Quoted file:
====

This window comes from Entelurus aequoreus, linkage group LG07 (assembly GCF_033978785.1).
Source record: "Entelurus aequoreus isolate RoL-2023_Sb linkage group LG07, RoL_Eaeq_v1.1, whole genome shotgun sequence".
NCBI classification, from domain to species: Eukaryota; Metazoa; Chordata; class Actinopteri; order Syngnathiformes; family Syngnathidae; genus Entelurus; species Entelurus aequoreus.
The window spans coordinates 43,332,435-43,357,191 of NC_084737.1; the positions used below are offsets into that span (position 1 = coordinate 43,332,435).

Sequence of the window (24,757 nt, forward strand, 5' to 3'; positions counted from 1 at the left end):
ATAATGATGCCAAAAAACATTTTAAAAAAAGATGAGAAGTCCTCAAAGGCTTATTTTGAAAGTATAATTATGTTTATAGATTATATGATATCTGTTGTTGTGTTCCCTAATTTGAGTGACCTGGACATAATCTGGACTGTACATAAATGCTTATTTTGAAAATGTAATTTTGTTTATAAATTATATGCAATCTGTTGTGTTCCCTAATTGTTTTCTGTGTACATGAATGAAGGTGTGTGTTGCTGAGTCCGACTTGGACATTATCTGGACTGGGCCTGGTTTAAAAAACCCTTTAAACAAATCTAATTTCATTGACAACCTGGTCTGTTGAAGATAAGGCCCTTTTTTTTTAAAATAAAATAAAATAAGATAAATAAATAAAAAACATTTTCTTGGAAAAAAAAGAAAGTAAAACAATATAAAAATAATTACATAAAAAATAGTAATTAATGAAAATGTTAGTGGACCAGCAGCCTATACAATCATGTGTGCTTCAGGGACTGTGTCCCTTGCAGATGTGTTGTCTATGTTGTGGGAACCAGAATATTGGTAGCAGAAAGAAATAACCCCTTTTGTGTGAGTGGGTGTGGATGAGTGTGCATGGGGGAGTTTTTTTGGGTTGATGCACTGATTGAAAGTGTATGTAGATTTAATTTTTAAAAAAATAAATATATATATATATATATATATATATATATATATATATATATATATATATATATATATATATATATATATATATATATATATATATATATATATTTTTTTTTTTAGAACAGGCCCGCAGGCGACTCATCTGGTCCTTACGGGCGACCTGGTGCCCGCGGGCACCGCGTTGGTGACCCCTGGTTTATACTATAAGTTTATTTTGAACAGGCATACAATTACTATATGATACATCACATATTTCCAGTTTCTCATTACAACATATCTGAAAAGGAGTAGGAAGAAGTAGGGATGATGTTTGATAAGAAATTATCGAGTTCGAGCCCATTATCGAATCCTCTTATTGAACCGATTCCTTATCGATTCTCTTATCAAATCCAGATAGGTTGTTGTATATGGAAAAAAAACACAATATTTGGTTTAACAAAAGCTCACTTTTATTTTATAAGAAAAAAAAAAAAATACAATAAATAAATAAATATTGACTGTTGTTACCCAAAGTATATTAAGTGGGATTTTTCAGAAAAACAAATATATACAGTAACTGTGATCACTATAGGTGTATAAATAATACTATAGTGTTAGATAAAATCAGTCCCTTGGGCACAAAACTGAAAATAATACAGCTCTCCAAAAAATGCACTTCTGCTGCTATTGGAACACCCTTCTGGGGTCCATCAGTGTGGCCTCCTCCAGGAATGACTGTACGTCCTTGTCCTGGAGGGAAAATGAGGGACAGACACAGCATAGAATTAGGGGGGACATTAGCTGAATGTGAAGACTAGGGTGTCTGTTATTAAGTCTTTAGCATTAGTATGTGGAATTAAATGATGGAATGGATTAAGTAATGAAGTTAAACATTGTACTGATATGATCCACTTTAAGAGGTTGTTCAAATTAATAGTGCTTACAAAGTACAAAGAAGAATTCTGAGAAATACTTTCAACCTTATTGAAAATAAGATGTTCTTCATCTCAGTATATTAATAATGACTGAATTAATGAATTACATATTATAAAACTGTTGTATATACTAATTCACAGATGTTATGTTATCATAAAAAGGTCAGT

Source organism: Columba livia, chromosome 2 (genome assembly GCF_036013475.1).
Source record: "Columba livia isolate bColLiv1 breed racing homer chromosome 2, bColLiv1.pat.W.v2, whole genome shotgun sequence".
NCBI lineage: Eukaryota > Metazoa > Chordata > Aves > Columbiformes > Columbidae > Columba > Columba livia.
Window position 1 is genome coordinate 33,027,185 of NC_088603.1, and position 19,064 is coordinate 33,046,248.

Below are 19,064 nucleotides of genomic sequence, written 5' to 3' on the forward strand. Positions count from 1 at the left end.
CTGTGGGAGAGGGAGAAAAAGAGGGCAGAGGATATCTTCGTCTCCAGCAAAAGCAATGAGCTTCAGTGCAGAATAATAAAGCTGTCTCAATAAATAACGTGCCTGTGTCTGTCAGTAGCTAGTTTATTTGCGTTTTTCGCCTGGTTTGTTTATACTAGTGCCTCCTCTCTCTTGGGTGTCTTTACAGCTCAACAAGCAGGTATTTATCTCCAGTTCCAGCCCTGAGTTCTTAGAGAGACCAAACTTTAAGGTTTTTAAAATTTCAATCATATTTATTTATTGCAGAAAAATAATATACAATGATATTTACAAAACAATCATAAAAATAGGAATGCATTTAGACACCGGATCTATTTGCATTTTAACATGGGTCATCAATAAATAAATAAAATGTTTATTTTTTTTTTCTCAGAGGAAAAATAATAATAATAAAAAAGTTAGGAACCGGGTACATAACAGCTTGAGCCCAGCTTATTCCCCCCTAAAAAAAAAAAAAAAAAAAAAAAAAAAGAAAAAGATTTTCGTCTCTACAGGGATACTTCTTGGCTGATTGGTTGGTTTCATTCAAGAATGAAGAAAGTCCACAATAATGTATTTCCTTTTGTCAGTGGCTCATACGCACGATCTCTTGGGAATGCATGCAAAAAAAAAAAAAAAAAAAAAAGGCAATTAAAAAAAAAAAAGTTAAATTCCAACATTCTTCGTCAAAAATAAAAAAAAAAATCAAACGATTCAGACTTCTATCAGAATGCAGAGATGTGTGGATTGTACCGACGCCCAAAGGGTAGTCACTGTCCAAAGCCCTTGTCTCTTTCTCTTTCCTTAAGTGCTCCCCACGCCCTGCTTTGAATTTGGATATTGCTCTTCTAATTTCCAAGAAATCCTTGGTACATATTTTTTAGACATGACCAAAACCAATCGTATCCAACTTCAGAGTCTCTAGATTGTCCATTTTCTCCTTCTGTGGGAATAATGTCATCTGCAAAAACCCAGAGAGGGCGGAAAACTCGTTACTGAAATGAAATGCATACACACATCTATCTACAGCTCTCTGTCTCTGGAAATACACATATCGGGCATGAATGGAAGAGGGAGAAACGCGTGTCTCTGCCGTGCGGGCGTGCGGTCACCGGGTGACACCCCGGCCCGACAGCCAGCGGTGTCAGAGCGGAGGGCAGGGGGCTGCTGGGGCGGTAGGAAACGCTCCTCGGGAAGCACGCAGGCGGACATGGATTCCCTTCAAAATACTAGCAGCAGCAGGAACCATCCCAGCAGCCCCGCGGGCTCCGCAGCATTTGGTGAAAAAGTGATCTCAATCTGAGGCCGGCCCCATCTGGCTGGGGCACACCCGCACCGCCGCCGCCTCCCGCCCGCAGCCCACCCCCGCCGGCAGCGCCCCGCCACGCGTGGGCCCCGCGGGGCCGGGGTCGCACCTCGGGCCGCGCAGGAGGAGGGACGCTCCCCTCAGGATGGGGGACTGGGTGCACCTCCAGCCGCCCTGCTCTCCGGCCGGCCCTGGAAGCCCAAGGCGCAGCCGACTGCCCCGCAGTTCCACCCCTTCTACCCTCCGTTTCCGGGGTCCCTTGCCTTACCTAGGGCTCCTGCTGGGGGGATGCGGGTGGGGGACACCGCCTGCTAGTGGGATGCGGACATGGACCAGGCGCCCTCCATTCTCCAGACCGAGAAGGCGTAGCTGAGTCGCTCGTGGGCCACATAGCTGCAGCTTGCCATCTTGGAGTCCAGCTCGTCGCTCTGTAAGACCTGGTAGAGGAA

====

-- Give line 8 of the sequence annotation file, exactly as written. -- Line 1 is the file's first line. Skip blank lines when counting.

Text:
Source record: "Columba livia isolate bColLiv1 breed racing homer chromosome 2, bColLiv1.pat.W.v2, whole genome shotgun sequence".